Standard = 0.580 to 0.600 inches in diameter.

Junior = Various sizes, smaller and shorter than standard.
Undersize =1/64 inch smaller than standard.
Midsize = 1/16 inch larger than standard.
Oversize/Jumbo = 1/8 inch larger than standard.

To make minor adjustments in the size of a grip, some players may choose to add various layers of tape between the shaft and grip. One wrap of tape will typically add 1/64 of an inch in diameter to the grip, 3 wraps adds 1/32 and 6 wraps equals 1/16.

Adding layers of tape is a practice used mainly by Tour players. Some players like to have a different level of thickness under each hand and may add more layers to either the top or bottom portion of the grip. Bubba Watson has used up to 10 layers of tape on his grips in the past!


A common question we get is “how long does a grip last?” The truth is that the answer depends on the type of player you are. The life of grip is can depend on how hard you grip the club, how often you practice or play, how many practice swings you take and how your maintain your grips.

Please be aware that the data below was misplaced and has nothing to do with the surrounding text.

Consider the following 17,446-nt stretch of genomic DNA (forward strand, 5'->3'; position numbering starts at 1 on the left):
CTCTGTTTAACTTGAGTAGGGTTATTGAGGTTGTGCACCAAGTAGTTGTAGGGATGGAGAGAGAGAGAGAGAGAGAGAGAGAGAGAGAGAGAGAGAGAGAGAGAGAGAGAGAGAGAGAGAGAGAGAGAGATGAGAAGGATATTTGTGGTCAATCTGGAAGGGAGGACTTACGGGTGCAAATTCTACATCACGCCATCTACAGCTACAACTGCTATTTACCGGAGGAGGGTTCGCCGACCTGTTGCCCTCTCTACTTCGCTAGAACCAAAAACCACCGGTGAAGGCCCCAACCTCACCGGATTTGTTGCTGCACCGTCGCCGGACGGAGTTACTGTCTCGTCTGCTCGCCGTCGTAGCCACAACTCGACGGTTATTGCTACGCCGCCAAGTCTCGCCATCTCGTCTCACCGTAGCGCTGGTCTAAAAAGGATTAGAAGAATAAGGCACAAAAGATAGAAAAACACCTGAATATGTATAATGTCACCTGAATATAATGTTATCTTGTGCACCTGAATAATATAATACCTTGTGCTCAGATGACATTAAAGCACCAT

Most golf grip manufacturers suggest grips should be changed every 40 rounds, or once a year.


It is important to maintain and check your grips regularly. Often you will be able to feel when your grips are in need of replacement, but some tell-tale signs can include smooth or hard areas on the grip, cracks in the material, shiny spots, or wear around the areas your fingers typically sit. If you notice any of these signs, you should consider getting your clubs regripped.

You can prolong the life of your grips with regular cleaning. Most grips can be cleaned with a mild dishwashing detergent. For rubber grips (including cord) use a soft abrasive pad or brush. For non-buffed grips a washcloth should be used instead of an abrasive pad or brush.

In either case, after scrubbing, the grip should be thoroughly rinsed in warm water to remove all remaining soap residue. The grip then may be air or towel dried.

Rubber is also susceptible to heat so where possible, it is advised you do not leave your clubs or in overly dry or hot surroundings.

Changing Your Grips

Most golf shops or pro shops should be able to install and change grips. Changing one club can take just a few minutes, but if you are getting a whole set it is best to expect a least a day or two.